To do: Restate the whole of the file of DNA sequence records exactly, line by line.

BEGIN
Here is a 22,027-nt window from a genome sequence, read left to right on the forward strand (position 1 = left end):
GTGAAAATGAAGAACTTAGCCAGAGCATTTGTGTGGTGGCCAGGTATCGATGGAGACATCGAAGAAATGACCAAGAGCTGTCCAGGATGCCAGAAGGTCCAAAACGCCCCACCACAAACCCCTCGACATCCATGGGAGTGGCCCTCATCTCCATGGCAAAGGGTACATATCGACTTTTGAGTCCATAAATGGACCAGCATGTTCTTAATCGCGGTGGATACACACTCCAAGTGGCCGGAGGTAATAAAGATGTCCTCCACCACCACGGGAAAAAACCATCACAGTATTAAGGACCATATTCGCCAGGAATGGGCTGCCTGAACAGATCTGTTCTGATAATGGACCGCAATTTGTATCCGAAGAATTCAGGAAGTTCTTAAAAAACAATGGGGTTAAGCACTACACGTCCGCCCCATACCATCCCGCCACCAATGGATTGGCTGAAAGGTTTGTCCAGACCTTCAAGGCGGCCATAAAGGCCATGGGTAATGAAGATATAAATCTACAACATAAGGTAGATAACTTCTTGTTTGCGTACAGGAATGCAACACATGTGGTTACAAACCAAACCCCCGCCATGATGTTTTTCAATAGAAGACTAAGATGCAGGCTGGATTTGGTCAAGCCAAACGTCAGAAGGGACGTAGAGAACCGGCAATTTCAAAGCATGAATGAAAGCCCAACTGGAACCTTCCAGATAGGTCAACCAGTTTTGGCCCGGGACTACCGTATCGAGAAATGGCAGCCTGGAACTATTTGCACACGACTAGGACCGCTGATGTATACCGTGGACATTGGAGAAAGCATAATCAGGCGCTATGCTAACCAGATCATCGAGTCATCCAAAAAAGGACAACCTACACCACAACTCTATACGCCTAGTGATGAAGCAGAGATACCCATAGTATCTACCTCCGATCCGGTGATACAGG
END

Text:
Here is a 22,027-nt window from a genome sequence, read left to right on the forward strand (position 1 = left end):
GTGAAAATGAAGAACTTAGCCAGAGCATTTGTGTGGTGGCCAGGTATCGATGGAGACATCGAAGAAATGACCAAGAGCTGTCCAGGATGCCAGAAGGTCCAAAACGCCCCACCACAAACCCCTCGACATCCATGGGAGTGGCCCTCATCTCCATGGCAAAGGGTACATATCGACTTTTGAGTCCATAAATGGACCAGCATGTTCTTAATCGCGGTGGATACACACTCCAAGTGGCCGGAGGTAATAAAGATGTCCTCCACCACCACGGGAAAAAACCATCACAGTATTAAGGACCATATTCGCCAGGAATGGGCTGCCTGAACAGATCTGTTCTGATAATGGACCGCAATTTGTATCCGAAGAATTCAGGAAGTTCTTAAAAAACAATGGGGTTAAGCACTACACGTCCGCCCCATACCATCCCGCCACCAATGGATTGGCTGAAAGGTTTGTCCAGACCTTCAAGGCGGCCATAAAGGCCATGGGTAATGAAGATATAAATCTACAACATAAGGTAGATAACTTCTTGTTTGCGTACAGGAATGCAACACATGTGGTTACAAACCAAACCCCCGCCATGATGTTTTTCAATAGAAGACTAAGATGCAGGCTGGATTTGGTCAAGCCAAACGTCAGAAGGGACGTAGAGAACCGGCAATTTCAAAGCATGAATGAAAGCCCAACTGGAACCTTCCAGATAGGTCAACCAGTTTTGGCCCGGGACTACCGTATCGAGAAATGGCAGCCTGGAACTATTTGCACACGACTAGGACCGCTGATGTATACCGTGGACATTGGAGAAAGCATAATCAGGCGCTATGCTAACCAGATCATCGAGTCATCCAAAAAAGGACAACCTACACCACAACTCTATACGCCTAGTGATGAAGCAGAGATACCCATAGTATCTACCTCCGATCCGGTGATACAGG